The current view of the cause of the “uprising” was a chauvinistic desire of the South African regime to stop teaching school in English and instead impose the language of apartheid on backs. In fact, Afrikaans was to be introduced in parallel with English, with the two languages used in equal proportions for teaching different subjects. The reason was simple: There were two official, commonly spoken languages in South Africa, and bilingualism was the best preparation for a student to take a job in either language environment.
The government also tried to encourage so-called mother-tongue African-language education in black schools, especially during the early years. The more radical blacks were opposed to this as they thought it emphasized tribalism and division among blacks who should all share a common, racial nationalism.
In white schools, either English or Afrikaans was used as a medium of instruction, with the majority of parents preferring to send their children to Afrikaans schools. However, both English and Afrikaans were compulsory subjects, with English-speakers having to study English at a more advanced level and Afrikaans at a lower level, and the reverse at Afrikaans schools. In the last two years at Afrikaans schools, students read Shakespeare, so most whites were to some degree bilingual and exposed to each other’s languages.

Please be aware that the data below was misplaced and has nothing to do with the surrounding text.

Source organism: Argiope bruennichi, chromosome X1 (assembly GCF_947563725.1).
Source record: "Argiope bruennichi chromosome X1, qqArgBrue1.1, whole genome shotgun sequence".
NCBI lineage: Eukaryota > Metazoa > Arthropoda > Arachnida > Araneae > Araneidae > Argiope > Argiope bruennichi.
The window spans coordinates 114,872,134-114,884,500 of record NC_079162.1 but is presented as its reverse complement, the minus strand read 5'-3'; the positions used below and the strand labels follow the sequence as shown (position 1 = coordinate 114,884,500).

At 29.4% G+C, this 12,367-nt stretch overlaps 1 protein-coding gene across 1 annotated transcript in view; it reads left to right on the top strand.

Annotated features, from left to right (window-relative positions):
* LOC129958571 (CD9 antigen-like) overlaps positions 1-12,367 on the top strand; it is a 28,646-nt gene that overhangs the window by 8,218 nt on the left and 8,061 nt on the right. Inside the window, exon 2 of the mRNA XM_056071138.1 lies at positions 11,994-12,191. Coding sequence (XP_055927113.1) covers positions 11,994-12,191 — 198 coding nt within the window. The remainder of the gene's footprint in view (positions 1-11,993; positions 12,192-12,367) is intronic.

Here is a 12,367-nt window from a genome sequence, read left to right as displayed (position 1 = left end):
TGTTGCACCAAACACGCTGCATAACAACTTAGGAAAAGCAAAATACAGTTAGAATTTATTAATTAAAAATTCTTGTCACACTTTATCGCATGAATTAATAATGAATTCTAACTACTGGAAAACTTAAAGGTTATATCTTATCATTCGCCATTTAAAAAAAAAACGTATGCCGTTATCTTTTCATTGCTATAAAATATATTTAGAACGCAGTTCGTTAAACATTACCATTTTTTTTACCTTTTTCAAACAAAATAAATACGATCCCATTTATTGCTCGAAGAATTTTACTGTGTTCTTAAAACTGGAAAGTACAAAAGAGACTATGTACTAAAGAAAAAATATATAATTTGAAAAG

In most rural parts of South Africa, Afrikaans was the lingua franca, and many blacks used it to communicate across tribal lines. Indeed, surveys taken before the riots found that only a tiny percentage of black parents showed any opposition to Afrikaans. However, once the riots broke out and the cause was said to be opposition to Afrikaans, few blacks were willing to speak in its favor.
On June 16, 1976, students left school to demonstrate. Many joined the demonstrations without even knowing their purpose; they were happy for an excuse to skip school. Dan Muller, one of the policemen who first met and tried to manage the demonstrators writes this:
Of the more than 300 children we questioned, not one had any idea what the march was about. They had simply been told to be there. The march was peaceful until four o’clock when drunken adults were transported there in Putco buses [Putco is the name of a private busing company in South Africa]. Of the five black schools [from which demonstrators came] only two had Afrikaans as a subject and the language of instruction in all five was English.